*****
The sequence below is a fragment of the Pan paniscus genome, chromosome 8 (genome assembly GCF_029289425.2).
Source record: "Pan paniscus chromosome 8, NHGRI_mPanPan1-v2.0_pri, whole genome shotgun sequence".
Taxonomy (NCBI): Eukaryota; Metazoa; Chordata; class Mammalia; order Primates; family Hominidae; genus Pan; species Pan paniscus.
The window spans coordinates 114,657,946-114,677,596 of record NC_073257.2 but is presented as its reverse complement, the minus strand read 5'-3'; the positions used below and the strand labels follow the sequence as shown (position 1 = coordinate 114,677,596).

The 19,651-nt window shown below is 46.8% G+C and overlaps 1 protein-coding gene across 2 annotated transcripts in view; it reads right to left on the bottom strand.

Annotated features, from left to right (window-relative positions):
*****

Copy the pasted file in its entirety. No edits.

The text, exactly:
The sequence below is a fragment of the Pan paniscus genome, chromosome 8 (genome assembly GCF_029289425.2).
Source record: "Pan paniscus chromosome 8, NHGRI_mPanPan1-v2.0_pri, whole genome shotgun sequence".
Taxonomy (NCBI): Eukaryota; Metazoa; Chordata; class Mammalia; order Primates; family Hominidae; genus Pan; species Pan paniscus.
The window spans coordinates 114,657,946-114,677,596 of record NC_073257.2 but is presented as its reverse complement, the minus strand read 5'-3'; the positions used below and the strand labels follow the sequence as shown (position 1 = coordinate 114,677,596).

The 19,651-nt window shown below is 46.8% G+C and overlaps 1 protein-coding gene across 2 annotated transcripts in view; it reads right to left on the bottom strand.

Annotated features, from left to right (window-relative positions):